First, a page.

"We want to run a larger sample of men and women to replicate these findings and check for several other possible genetic markers," said Garcia.

"We will also be conducting a number of behavioral and biological studies to better understand what kinds of associated factors motivate uncommitted sexual behavior. Most importantly, we want to explore the receiving end of infidelity by looking at how people respond to cases of uncommitted sex and infidelity."

More information: A detailed report can be found in the current issue of Public Library of Science's PLoS ONE journal. The article, "Associations between Dopamine D4 Receptor Gene Variation with Both Infidelity and Sexual Promiscuity," can be found at

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1.4 / 5 (9) Dec 01, 2010
More excuses for bad behavior - "the debbil made me do it".

One trait that makes us human is that we can choose to disobey what our genes tell us to do. The concept of "sin" in all religions is based around fighting our predispositions to do what comes naturally and do what is good for others instead - our family, community, nation.

The concept of "fidelity" evolved because it was good for society. It fostered family cohesiveness for child-rearing, held down the incidence of STD, promoted pair-bonding and all sorts of other good stuff.

But now that we have "studies" that tell us it's not really our fault when we screw up and violate societal norms, well, let's not stiffen our own spines and develop some self-discipline. "If it feels good, do it" was the motto of the me-me-me baby boomers. What a coincidence that they've grown up to be scientists doing research justifying their own licentiousness.
3 / 5 (2) Dec 01, 2010
geokst - a strange blend of self-righeouness and misunderstood evolution there ....

If it is 'in the genes' it is going to happen, despite what any "you-you-you are weak and I am not" ideologues.

Live with it.
4.3 / 5 (4) Dec 01, 2010
We believe genetics is destiny.
Destiny is outside our control.
People forgive for things things outside our control.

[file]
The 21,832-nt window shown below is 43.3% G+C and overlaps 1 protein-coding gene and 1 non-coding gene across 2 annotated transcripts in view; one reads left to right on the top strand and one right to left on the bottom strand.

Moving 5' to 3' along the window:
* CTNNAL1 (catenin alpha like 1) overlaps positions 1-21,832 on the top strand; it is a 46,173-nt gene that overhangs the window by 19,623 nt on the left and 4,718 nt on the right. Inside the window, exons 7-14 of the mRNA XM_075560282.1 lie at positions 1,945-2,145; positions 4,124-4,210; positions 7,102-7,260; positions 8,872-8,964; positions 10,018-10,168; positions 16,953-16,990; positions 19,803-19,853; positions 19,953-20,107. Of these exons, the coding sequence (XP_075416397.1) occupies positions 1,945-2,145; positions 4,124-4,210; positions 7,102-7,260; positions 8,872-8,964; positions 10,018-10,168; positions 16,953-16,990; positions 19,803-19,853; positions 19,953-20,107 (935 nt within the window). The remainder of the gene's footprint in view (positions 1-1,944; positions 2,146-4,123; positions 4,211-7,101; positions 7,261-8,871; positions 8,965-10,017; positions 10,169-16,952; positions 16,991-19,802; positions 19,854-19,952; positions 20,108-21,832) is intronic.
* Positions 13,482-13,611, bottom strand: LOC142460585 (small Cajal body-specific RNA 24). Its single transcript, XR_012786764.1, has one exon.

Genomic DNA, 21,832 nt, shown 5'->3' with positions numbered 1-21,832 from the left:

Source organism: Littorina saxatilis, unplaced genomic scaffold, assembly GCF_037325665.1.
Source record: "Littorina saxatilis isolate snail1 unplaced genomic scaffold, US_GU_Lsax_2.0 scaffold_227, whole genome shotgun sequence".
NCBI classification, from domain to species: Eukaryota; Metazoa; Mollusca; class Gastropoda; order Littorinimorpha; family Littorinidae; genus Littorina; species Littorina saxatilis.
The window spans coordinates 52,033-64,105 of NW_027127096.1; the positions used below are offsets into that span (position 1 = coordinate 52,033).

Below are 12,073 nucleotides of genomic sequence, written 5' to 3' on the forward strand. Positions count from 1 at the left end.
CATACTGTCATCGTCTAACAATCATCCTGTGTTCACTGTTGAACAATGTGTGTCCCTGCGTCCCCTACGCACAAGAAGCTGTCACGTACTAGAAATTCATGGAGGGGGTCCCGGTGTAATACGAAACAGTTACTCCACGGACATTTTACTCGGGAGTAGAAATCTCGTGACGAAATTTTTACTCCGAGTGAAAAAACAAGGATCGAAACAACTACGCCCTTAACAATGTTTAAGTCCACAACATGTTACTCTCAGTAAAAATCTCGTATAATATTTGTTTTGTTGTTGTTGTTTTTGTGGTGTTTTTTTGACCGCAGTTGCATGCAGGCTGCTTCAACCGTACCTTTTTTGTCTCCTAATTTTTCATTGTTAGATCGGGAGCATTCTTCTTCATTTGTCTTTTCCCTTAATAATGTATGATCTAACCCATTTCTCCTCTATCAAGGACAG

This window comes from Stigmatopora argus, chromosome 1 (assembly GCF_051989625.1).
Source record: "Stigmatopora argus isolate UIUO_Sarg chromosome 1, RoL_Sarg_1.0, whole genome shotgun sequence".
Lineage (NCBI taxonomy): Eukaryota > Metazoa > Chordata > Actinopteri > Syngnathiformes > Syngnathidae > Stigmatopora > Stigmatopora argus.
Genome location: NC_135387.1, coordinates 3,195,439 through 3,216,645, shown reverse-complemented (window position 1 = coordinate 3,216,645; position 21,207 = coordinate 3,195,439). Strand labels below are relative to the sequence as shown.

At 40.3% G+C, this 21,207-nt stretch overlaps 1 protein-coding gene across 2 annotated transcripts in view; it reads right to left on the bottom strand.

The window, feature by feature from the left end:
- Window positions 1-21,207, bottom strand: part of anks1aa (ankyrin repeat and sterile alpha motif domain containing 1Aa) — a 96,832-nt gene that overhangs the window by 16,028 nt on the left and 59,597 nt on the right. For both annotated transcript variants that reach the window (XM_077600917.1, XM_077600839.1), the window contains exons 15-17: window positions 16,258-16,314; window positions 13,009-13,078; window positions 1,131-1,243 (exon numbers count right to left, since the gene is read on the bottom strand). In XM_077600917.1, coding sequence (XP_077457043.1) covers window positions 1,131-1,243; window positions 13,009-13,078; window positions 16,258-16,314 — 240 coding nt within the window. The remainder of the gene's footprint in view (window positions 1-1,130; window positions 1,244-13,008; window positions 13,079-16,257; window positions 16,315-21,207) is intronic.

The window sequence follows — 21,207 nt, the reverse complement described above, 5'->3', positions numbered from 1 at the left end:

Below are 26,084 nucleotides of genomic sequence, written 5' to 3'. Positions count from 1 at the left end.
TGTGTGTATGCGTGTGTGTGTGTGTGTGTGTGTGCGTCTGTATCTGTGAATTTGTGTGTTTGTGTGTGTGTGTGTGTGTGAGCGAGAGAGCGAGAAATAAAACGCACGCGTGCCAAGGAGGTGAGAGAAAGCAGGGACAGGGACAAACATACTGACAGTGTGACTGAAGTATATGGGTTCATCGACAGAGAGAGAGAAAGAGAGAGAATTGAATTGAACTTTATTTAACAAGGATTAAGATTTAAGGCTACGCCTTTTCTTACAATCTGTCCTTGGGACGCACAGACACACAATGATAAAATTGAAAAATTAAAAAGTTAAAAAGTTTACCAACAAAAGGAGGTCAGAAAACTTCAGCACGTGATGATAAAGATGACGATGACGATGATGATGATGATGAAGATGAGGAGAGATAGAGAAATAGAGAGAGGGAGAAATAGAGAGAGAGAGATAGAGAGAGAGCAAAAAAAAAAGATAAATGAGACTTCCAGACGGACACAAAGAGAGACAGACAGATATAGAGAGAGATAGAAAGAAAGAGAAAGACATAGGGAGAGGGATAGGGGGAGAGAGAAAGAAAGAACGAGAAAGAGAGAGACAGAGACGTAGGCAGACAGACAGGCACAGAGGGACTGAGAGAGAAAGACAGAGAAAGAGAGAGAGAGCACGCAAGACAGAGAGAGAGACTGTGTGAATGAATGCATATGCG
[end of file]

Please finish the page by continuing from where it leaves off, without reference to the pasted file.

If sluttiness is genetic, they will thus be exonerated.

Thus, there is a strong incentive to find a genetic basis.
5 / 5 (3) Dec 01, 2010
Look, if I'm genetically disposed to have a weak bladder, that does not give me an excuse to piss all over the floor whenever I want.

All because we are "genetically disposed" to a specific harmful behavior does not provide an excuse, it just makes us have to find ways to control it.

I think that is one thing that makes us a bit different from animals, no?
5 / 5 (5) Dec 01, 2010
Excuses are irrelevant. We would still lock psychopathic murderers up even if we could prove that they had absolutely no conscious control over their actions when in that state. Why? Because it's in our genes to resent people disrupting peace and murdering people.

If somebody tried to use genes as an excuse for infidelity, the counter is easy: "Yeah. Well, your genes suck then."

Perhaps if it's something "uncontrollable" we will be less emotional about it and more understanding, but the end result of a person who wants faithfulness and their partner who can't help cheating is still incompatibility, and that's all that matters.
1.7 / 5 (6) Dec 01, 2010
The current disgusting trend of single women having children, spread by Hollywood social engineering, will only make this worse by spreading this gene.
5 / 5 (4) Dec 01, 2010
whats wrong with slutty women?
5 / 5 (1) Dec 01, 2010
Mom, Dad, stop preaching, I am promiscous because of your genes!
4 / 5 (1) Dec 01, 2010
We believe genetics is destiny.
Destiny is outside our control.
People forgive for things things outside our control.
If sluttiness is genetic, they will thus be exonerated.

Thus, there is a strong incentive to find a genetic basis.

You disrespect a great many of us who can show that genes are but a small fraction of the puzzle.

Did you forget the message conveyed by Gattaca so soon?
1 / 5 (1) Dec 01, 2010
Is there a web site where I can sign up to be a test subject? I think they need more research.
not rated yet Dec 02, 2010
How do unattractive men with this naughty gene cope?
A one night stand with the other hand, perhaps?